[14:48:34] <HSM> there are so much fails in pncconf that I decided to use just the ini and hal file
[14:51:31] <MattoMatic> are you sure 4095 not 4096 aka 4k?
[14:52:03] <MattoMatic> 0 to 4095
[14:54:51] <MattoMatic> if you say 4095, it'll expect 0 to 4094 and might freak when it gets 4095
[14:55:56] <MattoMatic> unlikely, but that's my only idea. I'm still running 2.4 and have nfi about pncconf :)
[14:56:49] <HSM> pncconf make mistakes with every encoder scale in the encoder scale calculator
[14:57:36] <HSM> i will start a topic with all errors i detect
[14:58:06] <MattoMatic> muy bueno
[15:00:47] * MattoMatic ouve a Cesária
[15:09:03] <_methods> https://www.dropbox.com/s/uaxceivlguogrof/2015-12-04%2011.41.37.mp4?dl=0
[15:09:12] <_methods> hehe big auger turning today
[15:10:24] <malcom2073> _methods: Nice!
[15:10:31] <HSM> nice!
[15:10:47] <_methods> had to rework the bearing journals
[15:14:38] <JT-Shop> yea my water bottle holders are arriving today
[15:18:28] <Tom_itx> for the trike?
[15:19:25] <Tom_itx> err.. mountain bike
[15:19:48] <JT-Shop> new road bike
[15:20:03] <JT-Shop> new to me and almost new, guy rode it twice lol
[15:35:40] <tiwake> stupid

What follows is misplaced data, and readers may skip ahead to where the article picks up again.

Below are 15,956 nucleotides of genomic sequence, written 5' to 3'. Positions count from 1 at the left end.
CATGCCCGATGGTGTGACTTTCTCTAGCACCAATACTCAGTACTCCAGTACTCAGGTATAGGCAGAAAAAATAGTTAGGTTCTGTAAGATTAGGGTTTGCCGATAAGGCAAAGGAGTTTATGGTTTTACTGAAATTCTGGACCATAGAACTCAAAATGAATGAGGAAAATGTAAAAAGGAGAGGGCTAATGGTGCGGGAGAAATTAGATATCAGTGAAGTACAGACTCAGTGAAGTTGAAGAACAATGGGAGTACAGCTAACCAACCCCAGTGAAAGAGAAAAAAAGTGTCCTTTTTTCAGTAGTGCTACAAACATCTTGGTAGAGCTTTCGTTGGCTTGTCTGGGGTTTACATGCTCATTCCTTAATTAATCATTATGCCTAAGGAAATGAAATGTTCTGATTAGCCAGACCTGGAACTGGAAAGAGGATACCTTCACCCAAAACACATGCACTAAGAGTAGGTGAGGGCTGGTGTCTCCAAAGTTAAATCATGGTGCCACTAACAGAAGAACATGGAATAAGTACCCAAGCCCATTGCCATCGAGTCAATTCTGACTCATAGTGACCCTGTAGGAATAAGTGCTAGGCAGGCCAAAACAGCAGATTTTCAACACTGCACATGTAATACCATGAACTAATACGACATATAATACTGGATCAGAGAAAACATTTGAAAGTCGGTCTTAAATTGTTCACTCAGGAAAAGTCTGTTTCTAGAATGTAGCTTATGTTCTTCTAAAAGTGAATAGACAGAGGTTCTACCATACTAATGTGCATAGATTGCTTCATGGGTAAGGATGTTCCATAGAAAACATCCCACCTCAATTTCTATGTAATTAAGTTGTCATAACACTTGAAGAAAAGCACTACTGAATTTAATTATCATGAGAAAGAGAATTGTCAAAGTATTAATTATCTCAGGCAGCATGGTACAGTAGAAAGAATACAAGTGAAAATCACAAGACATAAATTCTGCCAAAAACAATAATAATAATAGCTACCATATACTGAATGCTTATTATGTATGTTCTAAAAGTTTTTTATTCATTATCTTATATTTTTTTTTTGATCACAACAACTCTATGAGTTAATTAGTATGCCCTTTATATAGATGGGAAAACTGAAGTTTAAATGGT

[15:36:02] <tiwake> BTW, turning a 4 flute endmill into a 2 flute does not work so well
[15:55:04] <jdh> I have King Titanium bottle cages on my road bikes
[15:55:14] <jdh> they are uber-sexy
[15:58:14] <FAalbers> Ever tried this material for CNC ? Supposed to be very easy to machine and strong ... http://www.tapplastics.com/product/plastics/cut_to_size_plastic/king_starboard/526
[15:59:47] <jdh> I use starboard for lots of stuff. cuts well
[16:00:34] <jdh> https://goo.gl/photos/Atuy8WjWda9tvvJq9
[16:00:46] <jdh> part on the right is 0.25" starboard
[16:07:02] <FAalbers> jdh, Thanks for the feedback ! :)
[16:08:12] <FAalbers> jdh, I thought it might be good for prototyping
[16:08:28] <jdh> that's what that part was.
[16:08:58] <jdh> I have lots of starboard laying around for boat stuff though.
[16:23:03] <FAalbers> nice
[16:23:24] <FAalbers> Gonna check Home Depot see if they have it
[16:25:06] <FAalbers> jdh, btw , what spindle speed and feed rate you use ?
[16:25:34] <FAalbers> jdh, On HDPE that is
[16:36:15] <Deejay> gn8